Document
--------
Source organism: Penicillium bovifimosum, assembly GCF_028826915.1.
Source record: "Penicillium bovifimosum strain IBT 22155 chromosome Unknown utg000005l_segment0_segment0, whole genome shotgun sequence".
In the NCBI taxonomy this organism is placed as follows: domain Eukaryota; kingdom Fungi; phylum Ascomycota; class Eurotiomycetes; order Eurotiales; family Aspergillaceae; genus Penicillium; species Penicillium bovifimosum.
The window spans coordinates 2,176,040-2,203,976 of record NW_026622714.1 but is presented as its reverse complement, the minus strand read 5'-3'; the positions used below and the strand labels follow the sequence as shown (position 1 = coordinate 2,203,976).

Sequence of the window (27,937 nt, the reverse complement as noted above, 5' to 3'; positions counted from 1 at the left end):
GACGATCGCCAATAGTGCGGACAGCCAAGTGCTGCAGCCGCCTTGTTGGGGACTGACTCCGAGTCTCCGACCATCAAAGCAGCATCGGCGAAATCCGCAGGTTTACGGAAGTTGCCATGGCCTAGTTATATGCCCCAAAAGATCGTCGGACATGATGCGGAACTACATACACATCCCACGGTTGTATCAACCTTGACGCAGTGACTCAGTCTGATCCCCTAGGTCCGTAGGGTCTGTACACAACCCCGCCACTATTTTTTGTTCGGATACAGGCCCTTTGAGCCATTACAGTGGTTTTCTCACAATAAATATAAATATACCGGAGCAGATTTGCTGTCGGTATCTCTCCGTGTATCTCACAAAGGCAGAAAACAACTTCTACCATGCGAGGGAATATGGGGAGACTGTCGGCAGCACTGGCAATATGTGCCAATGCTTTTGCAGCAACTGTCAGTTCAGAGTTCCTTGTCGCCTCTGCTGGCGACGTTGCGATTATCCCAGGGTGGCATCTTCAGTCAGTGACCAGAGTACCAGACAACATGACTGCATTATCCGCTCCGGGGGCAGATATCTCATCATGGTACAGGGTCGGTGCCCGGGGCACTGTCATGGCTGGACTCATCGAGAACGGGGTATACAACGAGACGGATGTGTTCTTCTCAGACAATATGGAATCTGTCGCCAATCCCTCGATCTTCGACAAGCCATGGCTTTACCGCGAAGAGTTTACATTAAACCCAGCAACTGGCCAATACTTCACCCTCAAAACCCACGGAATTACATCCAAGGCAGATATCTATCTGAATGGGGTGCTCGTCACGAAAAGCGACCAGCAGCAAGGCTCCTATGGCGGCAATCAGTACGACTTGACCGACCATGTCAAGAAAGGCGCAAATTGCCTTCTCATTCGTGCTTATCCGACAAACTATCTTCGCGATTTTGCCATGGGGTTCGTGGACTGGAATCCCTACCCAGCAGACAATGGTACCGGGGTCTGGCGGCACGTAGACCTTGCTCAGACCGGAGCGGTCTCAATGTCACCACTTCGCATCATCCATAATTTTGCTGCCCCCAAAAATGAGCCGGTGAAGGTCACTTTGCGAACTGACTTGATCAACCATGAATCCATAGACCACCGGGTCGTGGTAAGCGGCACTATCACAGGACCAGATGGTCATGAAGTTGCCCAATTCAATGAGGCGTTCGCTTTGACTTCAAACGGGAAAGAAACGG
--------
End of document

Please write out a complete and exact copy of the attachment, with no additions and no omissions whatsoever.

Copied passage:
Source organism: Penicillium bovifimosum, assembly GCF_028826915.1.
Source record: "Penicillium bovifimosum strain IBT 22155 chromosome Unknown utg000005l_segment0_segment0, whole genome shotgun sequence".
In the NCBI taxonomy this organism is placed as follows: domain Eukaryota; kingdom Fungi; phylum Ascomycota; class Eurotiomycetes; order Eurotiales; family Aspergillaceae; genus Penicillium; species Penicillium bovifimosum.
The window spans coordinates 2,176,040-2,203,976 of record NW_026622714.1 but is presented as its reverse complement, the minus strand read 5'-3'; the positions used below and the strand labels follow the sequence as shown (position 1 = coordinate 2,203,976).

Sequence of the window (27,937 nt, the reverse complement as noted above, 5' to 3'; positions counted from 1 at the left end):
GACGATCGCCAATAGTGCGGACAGCCAAGTGCTGCAGCCGCCTTGTTGGGGACTGACTCCGAGTCTCCGACCATCAAAGCAGCATCGGCGAAATCCGCAGGTTTACGGAAGTTGCCATGGCCTAGTTATATGCCCCAAAAGATCGTCGGACATGATGCGGAACTACATACACATCCCACGGTTGTATCAACCTTGACGCAGTGACTCAGTCTGATCCCCTAGGTCCGTAGGGTCTGTACACAACCCCGCCACTATTTTTTGTTCGGATACAGGCCCTTTGAGCCATTACAGTGGTTTTCTCACAATAAATATAAATATACCGGAGCAGATTTGCTGTCGGTATCTCTCCGTGTATCTCACAAAGGCAGAAAACAACTTCTACCATGCGAGGGAATATGGGGAGACTGTCGGCAGCACTGGCAATATGTGCCAATGCTTTTGCAGCAACTGTCAGTTCAGAGTTCCTTGTCGCCTCTGCTGGCGACGTTGCGATTATCCCAGGGTGGCATCTTCAGTCAGTGACCAGAGTACCAGACAACATGACTGCATTATCCGCTCCGGGGGCAGATATCTCATCATGGTACAGGGTCGGTGCCCGGGGCACTGTCATGGCTGGACTCATCGAGAACGGGGTATACAACGAGACGGATGTGTTCTTCTCAGACAATATGGAATCTGTCGCCAATCCCTCGATCTTCGACAAGCCATGGCTTTACCGCGAAGAGTTTACATTAAACCCAGCAACTGGCCAATACTTCACCCTCAAAACCCACGGAATTACATCCAAGGCAGATATCTATCTGAATGGGGTGCTCGTCACGAAAAGCGACCAGCAGCAAGGCTCCTATGGCGGCAATCAGTACGACTTGACCGACCATGTCAAGAAAGGCGCAAATTGCCTTCTCATTCGTGCTTATCCGACAAACTATCTTCGCGATTTTGCCATGGGGTTCGTGGACTGGAATCCCTACCCAGCAGACAATGGTACCGGGGTCTGGCGGCACGTAGACCTTGCTCAGACCGGAGCGGTCTCAATGTCACCACTTCGCATCATCCATAATTTTGCTGCCCCCAAAAATGAGCCGGTGAAGGTCACTTTGCGAACTGACTTGATCAACCATGAATCCATAGACCACCGGGTCGTGGTAAGCGGCACTATCACAGGACCAGATGGTCATGAAGTTGCCCAATTCAATGAGGCGTTCGCTTTGACTTCAAACGGGAAAGAAACGG